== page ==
This past weekend I was fortunate enough to check out a magnificent independent found footage horror film at the Landmark Regent. The film was The Black Tape written, directed, and produced by Ramone Menon. It is advertised as a film created by it’s sadistic titular character, the Black Tape Killer and includes the tagline: “Shot by Me, Cut by Me, Music by Me, Murder by Me, Now Watch Me.” The Black Tape is far from being a mere found footage horror film, Menon takes it to whole other level, adding an artistic profundity lacking in studio found footage films.
The Black Tape is a magnificent slow-burner that is more concerned with the tone and atmosphere it so patiently creates. The film’s methodical and deliberate pacing leads towards an exciting third act, in a film where the denouement is the ultimate pay off. The Black Tape plays off a Hitchcockian voyeurism, also akin to Michael Powell’s “Peeping Tom,” where the viewer is practically implicated in the murders as much as the character in the movie.
Furthermore, the film does something completely unique by placing “the black tape killer” and making him the star. The film’s tagline is no hyperbole, our killer navigates through a home, where he terrorizes a family, recording the family in the process and compiling a movie that is edited together– almost like a performance-art piece– with Bob Dylan-esque title card sequences.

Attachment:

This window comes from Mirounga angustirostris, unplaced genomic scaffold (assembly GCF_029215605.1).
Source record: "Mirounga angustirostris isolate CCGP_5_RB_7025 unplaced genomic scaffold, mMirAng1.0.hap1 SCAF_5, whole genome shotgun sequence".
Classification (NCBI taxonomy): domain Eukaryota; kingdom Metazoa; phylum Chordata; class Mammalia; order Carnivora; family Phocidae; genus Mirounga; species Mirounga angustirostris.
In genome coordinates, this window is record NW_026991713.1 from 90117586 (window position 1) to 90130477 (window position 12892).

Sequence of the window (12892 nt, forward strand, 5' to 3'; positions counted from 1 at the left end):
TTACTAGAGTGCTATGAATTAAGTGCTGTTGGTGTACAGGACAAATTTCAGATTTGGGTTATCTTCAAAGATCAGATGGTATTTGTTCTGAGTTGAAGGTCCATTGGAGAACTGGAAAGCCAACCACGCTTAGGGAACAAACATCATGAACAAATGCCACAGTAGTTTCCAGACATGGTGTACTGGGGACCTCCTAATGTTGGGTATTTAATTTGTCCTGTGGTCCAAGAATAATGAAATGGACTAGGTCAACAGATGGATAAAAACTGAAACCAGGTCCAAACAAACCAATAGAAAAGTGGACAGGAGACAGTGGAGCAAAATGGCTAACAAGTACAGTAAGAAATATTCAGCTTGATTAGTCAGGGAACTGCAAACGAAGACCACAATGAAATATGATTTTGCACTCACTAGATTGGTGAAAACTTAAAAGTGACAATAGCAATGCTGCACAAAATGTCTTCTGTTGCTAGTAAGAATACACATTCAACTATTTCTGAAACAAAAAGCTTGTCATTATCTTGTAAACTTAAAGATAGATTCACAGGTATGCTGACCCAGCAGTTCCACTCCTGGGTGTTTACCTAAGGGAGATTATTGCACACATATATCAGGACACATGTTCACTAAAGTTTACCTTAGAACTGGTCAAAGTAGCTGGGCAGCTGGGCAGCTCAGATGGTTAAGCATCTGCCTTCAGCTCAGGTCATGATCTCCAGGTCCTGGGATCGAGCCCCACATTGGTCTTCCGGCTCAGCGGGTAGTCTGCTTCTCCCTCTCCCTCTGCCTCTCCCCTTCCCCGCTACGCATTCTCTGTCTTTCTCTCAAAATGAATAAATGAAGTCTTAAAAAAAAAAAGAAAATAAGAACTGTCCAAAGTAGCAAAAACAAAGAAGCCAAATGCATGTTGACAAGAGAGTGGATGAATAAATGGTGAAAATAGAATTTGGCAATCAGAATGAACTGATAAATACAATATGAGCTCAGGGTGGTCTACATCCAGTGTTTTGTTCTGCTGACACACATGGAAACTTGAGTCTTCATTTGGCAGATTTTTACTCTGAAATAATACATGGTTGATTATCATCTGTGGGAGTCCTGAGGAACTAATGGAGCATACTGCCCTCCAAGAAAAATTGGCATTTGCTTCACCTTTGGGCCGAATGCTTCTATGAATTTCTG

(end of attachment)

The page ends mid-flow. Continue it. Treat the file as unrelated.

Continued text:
As the night inched towards 2am, and the marquee lights were shut off, I had a chance to have a short chat with Ramone Menon after the midnight screening of his film.It may have been an interview in the shadows but Ramone Menon illuminated the conversation as a film aficionado– with a modest and humble demeanor– who had a lot of interesting things to say about horror, found footage films, and the movies and directors that inspired him.
WAIH:Tell us a little bit about yourself.
Ramone Menon: My name is Ramone Menon and I am originally from Bangalore, India. I’m a big film fan, and a big horror fan, world cinema fan as well. What I wanted to do for my first feature is do a film that would standout and yet also pay tribute to the midnight movies of the 70s, like “El Topo” and “Eraserhead” because I thought, while I’m young I can still be immature and midnight movie is definitely an immature conceit. I thought what better way to start up. I’d hate to start out with something more commercial then become the immature filmmaker. I thought let’s do it the other way.